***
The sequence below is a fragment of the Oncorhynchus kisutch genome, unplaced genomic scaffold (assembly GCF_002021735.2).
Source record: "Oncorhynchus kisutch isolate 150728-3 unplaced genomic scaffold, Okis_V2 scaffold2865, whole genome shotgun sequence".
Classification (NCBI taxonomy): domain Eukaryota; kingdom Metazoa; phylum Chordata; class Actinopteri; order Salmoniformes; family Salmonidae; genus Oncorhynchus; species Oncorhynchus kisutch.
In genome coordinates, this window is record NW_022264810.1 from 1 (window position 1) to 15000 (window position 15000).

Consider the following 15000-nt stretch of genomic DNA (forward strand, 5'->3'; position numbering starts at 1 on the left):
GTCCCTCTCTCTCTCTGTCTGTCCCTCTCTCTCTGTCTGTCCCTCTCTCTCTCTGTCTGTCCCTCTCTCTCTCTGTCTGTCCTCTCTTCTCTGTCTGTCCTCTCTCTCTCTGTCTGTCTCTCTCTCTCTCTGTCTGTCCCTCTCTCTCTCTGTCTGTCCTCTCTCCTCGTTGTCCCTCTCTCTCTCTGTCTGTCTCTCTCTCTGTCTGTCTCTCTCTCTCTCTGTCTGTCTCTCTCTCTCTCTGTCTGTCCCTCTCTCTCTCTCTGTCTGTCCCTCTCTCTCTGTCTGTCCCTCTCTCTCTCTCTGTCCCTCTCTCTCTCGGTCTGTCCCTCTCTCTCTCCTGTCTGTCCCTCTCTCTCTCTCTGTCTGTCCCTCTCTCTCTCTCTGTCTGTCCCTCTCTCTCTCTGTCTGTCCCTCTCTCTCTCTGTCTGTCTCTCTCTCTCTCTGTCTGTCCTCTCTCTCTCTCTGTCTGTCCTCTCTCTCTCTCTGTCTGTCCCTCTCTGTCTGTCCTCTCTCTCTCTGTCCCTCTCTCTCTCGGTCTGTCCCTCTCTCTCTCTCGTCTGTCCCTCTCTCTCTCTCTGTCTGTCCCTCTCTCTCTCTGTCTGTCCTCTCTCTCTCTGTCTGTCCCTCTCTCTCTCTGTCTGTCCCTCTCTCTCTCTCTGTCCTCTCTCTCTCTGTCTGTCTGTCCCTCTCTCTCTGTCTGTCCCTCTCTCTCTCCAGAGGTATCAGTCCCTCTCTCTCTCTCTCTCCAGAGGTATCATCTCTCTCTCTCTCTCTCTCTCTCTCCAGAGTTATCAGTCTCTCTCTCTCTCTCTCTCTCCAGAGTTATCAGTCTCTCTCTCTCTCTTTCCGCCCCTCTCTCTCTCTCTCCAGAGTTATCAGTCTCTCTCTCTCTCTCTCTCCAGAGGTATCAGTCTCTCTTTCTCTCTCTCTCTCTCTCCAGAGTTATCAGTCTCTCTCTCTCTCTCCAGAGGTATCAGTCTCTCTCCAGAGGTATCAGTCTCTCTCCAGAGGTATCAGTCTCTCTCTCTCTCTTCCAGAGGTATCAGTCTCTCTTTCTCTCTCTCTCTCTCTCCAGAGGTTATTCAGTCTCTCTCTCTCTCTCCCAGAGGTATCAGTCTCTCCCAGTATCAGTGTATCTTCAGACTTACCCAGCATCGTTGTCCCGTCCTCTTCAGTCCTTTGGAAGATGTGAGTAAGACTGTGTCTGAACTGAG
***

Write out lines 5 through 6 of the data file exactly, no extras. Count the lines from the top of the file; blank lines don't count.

Consider the following 15000-nt stretch of genomic DNA (forward strand, 5'->3'; position numbering starts at 1 on the left):
GTCCCTCTCTCTCTCTGTCTGTCCCTCTCTCTCTGTCTGTCCCTCTCTCTCTCTGTCTGTCCCTCTCTCTCTCTGTCTGTCCTCTCTTCTCTGTCTGTCCTCTCTCTCTCTGTCTGTCTCTCTCTCTCTCTGTCTGTCCCTCTCTCTCTCTGTCTGTCCTCTCTCCTCGTTGTCCCTCTCTCTCTCTGTCTGTCTCTCTCTCTGTCTGTCTCTCTCTCTCTCTGTCTGTCTCTCTCTCTCTCTGTCTGTCCCTCTCTCTCTCTCTGTCTGTCCCTCTCTCTCTGTCTGTCCCTCTCTCTCTCTCTGTCCCTCTCTCTCTCGGTCTGTCCCTCTCTCTCTCCTGTCTGTCCCTCTCTCTCTCTCTGTCTGTCCCTCTCTCTCTCTCTGTCTGTCCCTCTCTCTCTCTGTCTGTCCCTCTCTCTCTCTGTCTGTCTCTCTCTCTCTCTGTCTGTCCTCTCTCTCTCTCTGTCTGTCCTCTCTCTCTCTCTGTCTGTCCCTCTCTGTCTGTCCTCTCTCTCTCTGTCCCTCTCTCTCTCGGTCTGTCCCTCTCTCTCTCTCGTCTGTCCCTCTCTCTCTCTCTGTCTGTCCCTCTCTCTCTCTGTCTGTCCTCTCTCTCTCTGTCTGTCCCTCTCTCTCTCTGTCTGTCCCTCTCTCTCTCTCTGTCCTCTCTCTCTCTGTCTGTCTGTCCCTCTCTCTCTGTCTGTCCCTCTCTCTCTCCAGAGGTATCAGTCCCTCTCTCTCTCTCTCTCCAGAGGTATCATCTCTCTCTCTCTCTCTCTCTCTCTCCAGAGTTATCAGTCTCTCTCTCTCTCTCTCTCTCCAGAGTTATCAGTCTCTCTCTCTCTCTTTCCGCCCCTCTCTCTCTCTCTCCAGAGTTATCAGTCTCTCTCTCTCTCTCTCTCCAGAGGTATCAGTCTCTCTTTCTCTCTCTCTCTCTCTCCAGAGTTATCAGTCTCTCTCTCTCTCTCCAGAGGTATCAGTCTCTCTCCAGAGGTATCAGTCTCTCTCCAGAGGTATCAGTCTCTCTCTCTCTCTTCCAGAGGTATCAGTCTCTCTTTCTCTCTCTCTCTCTCTCCAGAGGTTATTCAGTCTCTCTCTCTCTCTCCCAGAGGTATCAGTCTCTCCCAGTATCAGTGTATCTTCAGACTTACCCAGCATCGTTGTCCCGTCCTCTTCAGTCCTTTGGAAGATGTGAGTAAGACTGTGTCTGAACTGAG